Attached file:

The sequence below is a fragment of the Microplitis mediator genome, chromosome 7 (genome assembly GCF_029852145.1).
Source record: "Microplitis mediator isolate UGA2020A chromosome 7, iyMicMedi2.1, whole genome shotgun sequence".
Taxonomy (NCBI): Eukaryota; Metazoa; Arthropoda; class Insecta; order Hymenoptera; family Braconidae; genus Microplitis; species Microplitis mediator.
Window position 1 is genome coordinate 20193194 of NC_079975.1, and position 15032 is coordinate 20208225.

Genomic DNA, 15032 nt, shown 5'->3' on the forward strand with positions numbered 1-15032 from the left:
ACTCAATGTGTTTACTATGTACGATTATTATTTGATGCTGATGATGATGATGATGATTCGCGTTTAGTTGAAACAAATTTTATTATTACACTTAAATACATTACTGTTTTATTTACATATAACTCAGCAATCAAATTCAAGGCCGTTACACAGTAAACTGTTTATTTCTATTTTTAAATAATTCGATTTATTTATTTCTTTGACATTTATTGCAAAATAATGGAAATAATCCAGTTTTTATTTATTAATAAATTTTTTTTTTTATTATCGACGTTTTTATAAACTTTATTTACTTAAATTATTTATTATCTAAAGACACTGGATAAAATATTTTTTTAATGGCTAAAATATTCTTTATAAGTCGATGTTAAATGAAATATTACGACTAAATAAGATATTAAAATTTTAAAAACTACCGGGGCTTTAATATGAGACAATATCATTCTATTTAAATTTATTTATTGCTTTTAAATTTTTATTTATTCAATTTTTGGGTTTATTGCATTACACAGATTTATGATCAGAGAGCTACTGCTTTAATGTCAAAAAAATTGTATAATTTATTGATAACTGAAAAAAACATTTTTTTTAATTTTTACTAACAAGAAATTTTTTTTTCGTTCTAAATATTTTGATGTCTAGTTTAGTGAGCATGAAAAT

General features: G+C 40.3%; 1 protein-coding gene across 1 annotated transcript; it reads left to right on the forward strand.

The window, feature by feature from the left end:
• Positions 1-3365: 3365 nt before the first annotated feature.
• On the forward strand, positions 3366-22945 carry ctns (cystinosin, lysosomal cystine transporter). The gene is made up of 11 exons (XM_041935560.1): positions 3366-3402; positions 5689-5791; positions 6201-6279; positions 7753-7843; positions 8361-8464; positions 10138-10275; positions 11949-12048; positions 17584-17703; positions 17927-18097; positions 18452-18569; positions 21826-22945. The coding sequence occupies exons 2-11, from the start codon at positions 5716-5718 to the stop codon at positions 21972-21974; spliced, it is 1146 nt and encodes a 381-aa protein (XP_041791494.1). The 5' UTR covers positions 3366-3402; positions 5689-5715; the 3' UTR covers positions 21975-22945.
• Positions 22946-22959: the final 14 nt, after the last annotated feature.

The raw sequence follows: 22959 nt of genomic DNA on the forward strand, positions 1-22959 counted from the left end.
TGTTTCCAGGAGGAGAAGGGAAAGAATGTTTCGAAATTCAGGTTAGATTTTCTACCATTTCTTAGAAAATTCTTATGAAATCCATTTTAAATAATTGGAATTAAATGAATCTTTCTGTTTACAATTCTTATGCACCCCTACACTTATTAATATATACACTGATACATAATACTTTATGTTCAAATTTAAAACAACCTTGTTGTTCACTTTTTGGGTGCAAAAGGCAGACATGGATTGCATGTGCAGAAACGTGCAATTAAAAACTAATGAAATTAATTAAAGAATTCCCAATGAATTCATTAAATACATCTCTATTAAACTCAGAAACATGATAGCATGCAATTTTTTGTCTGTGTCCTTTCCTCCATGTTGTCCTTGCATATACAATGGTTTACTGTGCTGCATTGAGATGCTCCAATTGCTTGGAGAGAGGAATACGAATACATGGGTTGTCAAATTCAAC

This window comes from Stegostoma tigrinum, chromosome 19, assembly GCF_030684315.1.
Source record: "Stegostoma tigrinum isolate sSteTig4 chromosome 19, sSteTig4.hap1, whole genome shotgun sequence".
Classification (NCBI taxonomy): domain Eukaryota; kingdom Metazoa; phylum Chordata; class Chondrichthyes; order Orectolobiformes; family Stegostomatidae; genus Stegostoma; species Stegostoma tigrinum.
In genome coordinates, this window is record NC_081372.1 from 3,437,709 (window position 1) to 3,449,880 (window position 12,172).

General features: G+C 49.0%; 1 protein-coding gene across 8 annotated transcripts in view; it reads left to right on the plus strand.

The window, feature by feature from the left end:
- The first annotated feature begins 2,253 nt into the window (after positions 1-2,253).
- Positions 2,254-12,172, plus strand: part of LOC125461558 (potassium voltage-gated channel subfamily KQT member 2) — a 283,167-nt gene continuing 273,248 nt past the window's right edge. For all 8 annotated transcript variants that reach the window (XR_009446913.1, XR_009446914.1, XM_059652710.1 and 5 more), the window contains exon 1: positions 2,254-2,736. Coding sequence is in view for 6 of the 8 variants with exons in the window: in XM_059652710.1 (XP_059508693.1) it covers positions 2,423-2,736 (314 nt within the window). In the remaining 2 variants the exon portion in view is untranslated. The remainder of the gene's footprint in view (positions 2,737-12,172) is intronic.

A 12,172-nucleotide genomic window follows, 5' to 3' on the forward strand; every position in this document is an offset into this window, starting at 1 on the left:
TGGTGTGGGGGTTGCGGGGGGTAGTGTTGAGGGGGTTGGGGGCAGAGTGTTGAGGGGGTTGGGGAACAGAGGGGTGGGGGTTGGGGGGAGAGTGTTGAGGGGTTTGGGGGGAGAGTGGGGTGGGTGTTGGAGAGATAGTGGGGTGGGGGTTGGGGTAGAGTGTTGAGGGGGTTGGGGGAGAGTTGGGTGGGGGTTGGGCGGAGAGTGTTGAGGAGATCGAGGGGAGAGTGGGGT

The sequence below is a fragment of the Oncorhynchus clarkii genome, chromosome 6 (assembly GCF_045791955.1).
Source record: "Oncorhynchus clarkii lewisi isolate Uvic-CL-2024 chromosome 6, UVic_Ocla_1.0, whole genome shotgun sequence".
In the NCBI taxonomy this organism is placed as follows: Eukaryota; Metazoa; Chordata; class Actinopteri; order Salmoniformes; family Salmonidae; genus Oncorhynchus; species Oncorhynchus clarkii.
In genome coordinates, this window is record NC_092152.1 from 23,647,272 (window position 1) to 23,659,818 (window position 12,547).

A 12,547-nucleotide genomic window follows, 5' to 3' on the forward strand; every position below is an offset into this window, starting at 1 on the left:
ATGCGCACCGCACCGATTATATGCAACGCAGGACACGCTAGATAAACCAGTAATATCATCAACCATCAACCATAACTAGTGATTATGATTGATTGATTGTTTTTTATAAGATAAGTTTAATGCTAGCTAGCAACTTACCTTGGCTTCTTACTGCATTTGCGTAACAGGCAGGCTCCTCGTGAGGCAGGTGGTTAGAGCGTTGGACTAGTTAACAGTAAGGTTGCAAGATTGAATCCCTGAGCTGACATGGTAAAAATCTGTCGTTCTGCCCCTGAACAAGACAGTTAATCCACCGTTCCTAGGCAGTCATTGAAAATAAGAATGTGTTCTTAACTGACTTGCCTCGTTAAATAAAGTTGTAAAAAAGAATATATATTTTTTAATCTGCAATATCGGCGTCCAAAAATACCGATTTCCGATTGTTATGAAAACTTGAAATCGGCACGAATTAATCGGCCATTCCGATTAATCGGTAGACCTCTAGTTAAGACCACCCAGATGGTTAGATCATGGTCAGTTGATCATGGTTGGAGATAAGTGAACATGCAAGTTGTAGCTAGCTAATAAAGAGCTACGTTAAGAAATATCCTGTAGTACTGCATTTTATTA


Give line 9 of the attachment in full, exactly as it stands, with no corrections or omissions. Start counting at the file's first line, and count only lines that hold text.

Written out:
• Positions 1-3365: 3365 nt before the first annotated feature.